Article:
While the EIB may be justified in withholding access to certain information to protect its decision- making procedures, special principles apply to activities that impact on the environment. As such, in her preliminary assessment, the Ombudsman has set out the view that it is incumbent on the EIB to make publicly available such information about projects that it may decide to finance. Only by doing so, can members of the public attempt to influence ongoing decision-making processes, for instance by making the EIB aware of potential problems in the proposed projects.

Currently, the EIB publishes mainly very short summaries of projects that it may finance. In her preliminary assessment, the Ombudsman has made suggestions to address this issue. The Ombudsman also set out a series of other practical suggestions on transparency issues that have come to her attention so far during the inquiry.

(b) How the EIB ensures that organisations involved in its indirect financing of projects provide sufficient transparency of environmental information (1251/2020)

The EIB relies on other financial institutions to finance a large amount of projects and activities. Doing so enables it and the projects to benefit from local knowhow and logistics, meaning resources can be used more efficiently. However, it is important that the EIB ensures institutions involved in indirect financing also comply with the general transparency commitments of the EIB, in particular concerning environmental information.

The complainants consider that the EIB does not currently do enough to ensure this is the case. They contended that the EIB should take measures to ensure that these institutions produce, collect and disclose environmental information. Where they fail to do so, the EIB should take responsibility.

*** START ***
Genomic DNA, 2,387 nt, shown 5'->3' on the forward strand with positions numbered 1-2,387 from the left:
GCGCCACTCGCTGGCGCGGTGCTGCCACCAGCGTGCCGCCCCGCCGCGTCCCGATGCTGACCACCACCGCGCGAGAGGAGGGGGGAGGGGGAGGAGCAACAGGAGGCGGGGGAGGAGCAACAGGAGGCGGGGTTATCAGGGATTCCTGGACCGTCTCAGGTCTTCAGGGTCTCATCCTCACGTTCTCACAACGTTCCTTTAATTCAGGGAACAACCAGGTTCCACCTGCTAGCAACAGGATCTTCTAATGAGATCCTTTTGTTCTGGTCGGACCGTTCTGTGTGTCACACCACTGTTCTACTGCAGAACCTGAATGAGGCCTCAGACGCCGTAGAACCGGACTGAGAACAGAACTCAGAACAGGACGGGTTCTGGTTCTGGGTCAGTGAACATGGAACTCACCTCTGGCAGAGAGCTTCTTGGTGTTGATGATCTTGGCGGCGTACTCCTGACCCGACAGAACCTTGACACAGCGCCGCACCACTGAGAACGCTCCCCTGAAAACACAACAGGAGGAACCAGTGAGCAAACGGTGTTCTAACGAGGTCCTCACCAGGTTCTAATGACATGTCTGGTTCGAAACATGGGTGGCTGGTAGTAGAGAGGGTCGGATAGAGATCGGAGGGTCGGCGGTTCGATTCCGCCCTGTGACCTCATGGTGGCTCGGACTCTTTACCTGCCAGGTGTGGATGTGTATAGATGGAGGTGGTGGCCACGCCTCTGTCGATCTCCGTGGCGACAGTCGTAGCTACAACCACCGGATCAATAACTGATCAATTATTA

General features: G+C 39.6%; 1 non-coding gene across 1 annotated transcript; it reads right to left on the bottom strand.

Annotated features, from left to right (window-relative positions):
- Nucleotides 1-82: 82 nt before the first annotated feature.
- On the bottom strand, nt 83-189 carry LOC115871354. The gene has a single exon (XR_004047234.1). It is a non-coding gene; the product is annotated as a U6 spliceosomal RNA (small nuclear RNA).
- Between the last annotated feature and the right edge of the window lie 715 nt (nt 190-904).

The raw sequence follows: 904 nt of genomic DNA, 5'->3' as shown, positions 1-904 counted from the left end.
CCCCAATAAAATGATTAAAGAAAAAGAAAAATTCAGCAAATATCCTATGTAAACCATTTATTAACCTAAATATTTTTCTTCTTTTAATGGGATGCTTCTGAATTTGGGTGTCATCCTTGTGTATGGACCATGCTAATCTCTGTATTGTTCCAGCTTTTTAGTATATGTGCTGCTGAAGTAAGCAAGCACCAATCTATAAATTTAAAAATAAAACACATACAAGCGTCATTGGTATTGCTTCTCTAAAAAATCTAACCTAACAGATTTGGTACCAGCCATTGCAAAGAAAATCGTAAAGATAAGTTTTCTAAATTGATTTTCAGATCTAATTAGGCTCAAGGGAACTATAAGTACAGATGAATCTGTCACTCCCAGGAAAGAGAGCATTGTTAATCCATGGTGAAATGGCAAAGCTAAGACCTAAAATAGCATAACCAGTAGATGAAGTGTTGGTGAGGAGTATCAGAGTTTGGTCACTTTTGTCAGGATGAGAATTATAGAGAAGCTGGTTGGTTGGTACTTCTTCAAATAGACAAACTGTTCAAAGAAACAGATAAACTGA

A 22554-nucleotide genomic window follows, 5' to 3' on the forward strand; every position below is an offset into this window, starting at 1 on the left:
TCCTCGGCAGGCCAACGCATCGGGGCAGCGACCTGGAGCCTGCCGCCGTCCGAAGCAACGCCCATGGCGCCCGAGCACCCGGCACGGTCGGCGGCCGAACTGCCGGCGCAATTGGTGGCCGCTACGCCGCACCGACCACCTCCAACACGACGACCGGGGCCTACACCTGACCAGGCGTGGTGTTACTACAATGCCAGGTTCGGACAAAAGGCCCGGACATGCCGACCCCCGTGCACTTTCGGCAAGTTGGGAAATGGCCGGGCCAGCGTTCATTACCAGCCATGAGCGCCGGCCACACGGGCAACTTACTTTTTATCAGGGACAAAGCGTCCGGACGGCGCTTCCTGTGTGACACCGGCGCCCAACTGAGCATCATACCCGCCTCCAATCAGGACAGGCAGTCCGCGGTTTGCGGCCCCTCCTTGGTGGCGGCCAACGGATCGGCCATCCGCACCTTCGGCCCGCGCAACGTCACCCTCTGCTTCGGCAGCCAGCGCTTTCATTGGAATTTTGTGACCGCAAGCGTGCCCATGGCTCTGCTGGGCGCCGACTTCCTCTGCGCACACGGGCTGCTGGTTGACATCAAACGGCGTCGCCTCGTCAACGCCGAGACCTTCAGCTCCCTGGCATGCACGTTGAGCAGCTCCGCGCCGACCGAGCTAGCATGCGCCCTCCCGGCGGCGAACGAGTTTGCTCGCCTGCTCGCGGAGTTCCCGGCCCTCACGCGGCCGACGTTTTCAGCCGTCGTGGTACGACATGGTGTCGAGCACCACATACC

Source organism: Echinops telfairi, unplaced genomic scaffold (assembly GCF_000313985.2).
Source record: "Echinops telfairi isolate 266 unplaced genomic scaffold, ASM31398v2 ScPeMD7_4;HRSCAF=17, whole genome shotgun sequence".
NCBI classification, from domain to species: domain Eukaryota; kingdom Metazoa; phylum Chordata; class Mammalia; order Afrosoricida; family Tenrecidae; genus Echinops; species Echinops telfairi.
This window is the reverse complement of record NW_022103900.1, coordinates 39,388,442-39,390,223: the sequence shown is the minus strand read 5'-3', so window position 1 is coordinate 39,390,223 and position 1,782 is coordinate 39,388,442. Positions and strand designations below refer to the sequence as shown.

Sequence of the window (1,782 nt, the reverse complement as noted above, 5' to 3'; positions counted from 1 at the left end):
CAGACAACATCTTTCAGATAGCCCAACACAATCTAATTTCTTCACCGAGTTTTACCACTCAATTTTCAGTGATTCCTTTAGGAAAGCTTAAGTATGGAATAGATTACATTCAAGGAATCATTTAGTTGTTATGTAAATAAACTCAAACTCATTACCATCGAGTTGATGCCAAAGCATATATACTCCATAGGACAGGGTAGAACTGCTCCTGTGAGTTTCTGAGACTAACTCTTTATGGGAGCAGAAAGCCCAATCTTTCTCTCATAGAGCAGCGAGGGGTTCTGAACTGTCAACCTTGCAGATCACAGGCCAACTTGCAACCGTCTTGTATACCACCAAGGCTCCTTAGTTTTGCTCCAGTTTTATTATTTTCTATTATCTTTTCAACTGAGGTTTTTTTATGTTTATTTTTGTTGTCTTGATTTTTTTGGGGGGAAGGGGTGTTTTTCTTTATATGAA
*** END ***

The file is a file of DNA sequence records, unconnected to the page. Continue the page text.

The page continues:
For projects that are likely to have a significant impact on the environment, the EIB should have a full picture of the project and its potential impacts.

In the Ombudsman’s preliminary assessment, she set out the view that, to ensure sufficient transparency of projects financed through indirect financing, the EIB should consider creating more extensive and specific environmental information obligations for the financial institutions involved. This would ensure greater transparency, and mean the public can better access environmental information and, thereby, hold those responsible for such projects to account. By improving the transparency practices in these financial institutions, the EIB would also help more generally to promote better environmental information management.

The Ombudsman also set out a series of practical suggestions on other transparency issues that have come to her attention so far during the inquiry.

(c) Access to a document concerning the EIB’s decision to finance a biomass project (1252/2020)

The complainant sought public access to the minutes of meetings of the EIB’s management committee, notably concerning the committee’s deliberations related to the decision to finance a biomass project. The EIB refused to disclose the minutes. The Ombudsman’s inquiry team inspected the document and decided to make a solution proposal to the EIB on the case.

 

[1] https://www.eib.org/en/press/all/2020-307-eu-member-states-approve-eib-group-climate-bank-roadmap-2021-2025